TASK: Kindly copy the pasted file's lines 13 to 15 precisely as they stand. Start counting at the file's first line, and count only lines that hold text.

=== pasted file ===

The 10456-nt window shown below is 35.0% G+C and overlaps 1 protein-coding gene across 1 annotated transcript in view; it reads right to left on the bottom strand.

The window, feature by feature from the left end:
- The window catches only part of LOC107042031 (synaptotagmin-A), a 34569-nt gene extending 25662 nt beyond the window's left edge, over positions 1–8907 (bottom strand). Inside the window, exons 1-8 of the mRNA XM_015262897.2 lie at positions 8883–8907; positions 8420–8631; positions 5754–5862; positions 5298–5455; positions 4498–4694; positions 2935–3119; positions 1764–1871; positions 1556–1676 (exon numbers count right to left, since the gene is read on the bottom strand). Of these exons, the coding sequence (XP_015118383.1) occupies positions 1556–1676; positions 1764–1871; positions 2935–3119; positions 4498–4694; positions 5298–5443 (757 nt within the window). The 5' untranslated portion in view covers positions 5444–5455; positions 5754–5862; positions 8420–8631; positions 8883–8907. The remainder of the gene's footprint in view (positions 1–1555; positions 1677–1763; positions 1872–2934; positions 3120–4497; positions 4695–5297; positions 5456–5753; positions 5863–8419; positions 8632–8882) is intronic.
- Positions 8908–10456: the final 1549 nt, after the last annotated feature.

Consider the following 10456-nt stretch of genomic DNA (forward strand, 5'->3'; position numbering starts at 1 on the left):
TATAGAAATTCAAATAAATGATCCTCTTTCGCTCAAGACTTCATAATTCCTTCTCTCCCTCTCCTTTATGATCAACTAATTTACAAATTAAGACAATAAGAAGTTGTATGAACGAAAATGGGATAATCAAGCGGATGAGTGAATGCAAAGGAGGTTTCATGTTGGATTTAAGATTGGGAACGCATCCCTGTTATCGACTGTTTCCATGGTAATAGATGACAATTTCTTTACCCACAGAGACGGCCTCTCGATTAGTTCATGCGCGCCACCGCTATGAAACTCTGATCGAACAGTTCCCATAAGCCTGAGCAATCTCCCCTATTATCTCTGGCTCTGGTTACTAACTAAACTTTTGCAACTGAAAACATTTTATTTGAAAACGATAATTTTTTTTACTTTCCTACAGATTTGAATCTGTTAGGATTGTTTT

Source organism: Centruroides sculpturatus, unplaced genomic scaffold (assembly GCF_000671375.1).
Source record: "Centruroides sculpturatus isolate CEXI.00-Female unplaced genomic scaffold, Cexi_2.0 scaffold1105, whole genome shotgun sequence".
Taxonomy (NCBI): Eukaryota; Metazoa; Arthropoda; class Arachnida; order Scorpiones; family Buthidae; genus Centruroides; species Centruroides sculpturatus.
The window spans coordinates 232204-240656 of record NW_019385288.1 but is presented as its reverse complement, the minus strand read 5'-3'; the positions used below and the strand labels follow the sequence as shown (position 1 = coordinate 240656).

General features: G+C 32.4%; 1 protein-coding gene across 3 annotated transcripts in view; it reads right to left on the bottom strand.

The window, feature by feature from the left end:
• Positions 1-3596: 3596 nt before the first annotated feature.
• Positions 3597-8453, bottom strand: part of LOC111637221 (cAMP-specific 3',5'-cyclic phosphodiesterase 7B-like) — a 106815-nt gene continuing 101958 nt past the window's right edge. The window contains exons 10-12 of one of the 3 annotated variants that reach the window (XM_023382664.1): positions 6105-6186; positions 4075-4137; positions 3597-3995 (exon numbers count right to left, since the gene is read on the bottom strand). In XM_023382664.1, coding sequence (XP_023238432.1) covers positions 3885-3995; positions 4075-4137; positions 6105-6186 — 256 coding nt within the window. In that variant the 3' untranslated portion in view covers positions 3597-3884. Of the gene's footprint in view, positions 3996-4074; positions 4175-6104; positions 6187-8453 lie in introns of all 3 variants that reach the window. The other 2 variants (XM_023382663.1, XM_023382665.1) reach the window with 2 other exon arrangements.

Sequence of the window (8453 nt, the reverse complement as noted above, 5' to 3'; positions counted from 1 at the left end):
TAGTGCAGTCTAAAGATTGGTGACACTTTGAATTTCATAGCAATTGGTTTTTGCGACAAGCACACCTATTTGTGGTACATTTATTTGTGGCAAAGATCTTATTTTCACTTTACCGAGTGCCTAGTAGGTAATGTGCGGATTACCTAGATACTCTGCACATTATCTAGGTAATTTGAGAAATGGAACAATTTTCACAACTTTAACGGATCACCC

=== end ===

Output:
• Positions 1-3596: 3596 nt before the first annotated feature.
• Positions 3597-8453, bottom strand: part of LOC111637221 (cAMP-specific 3',5'-cyclic phosphodiesterase 7B-like) — a 106815-nt gene continuing 101958 nt past the window's right edge. The window contains exons 10-12 of one of the 3 annotated variants that reach the window (XM_023382664.1): positions 6105-6186; positions 4075-4137; positions 3597-3995 (exon numbers count right to left, since the gene is read on the bottom strand). In XM_023382664.1, coding sequence (XP_023238432.1) covers positions 3885-3995; positions 4075-4137; positions 6105-6186 — 256 coding nt within the window. In that variant the 3' untranslated portion in view covers positions 3597-3884. Of the gene's footprint in view, positions 3996-4074; positions 4175-6104; positions 6187-8453 lie in introns of all 3 variants that reach the window. The other 2 variants (XM_023382663.1, XM_023382665.1) reach the window with 2 other exon arrangements.

Sequence of the window (8453 nt, the reverse complement as noted above, 5' to 3'; positions counted from 1 at the left end):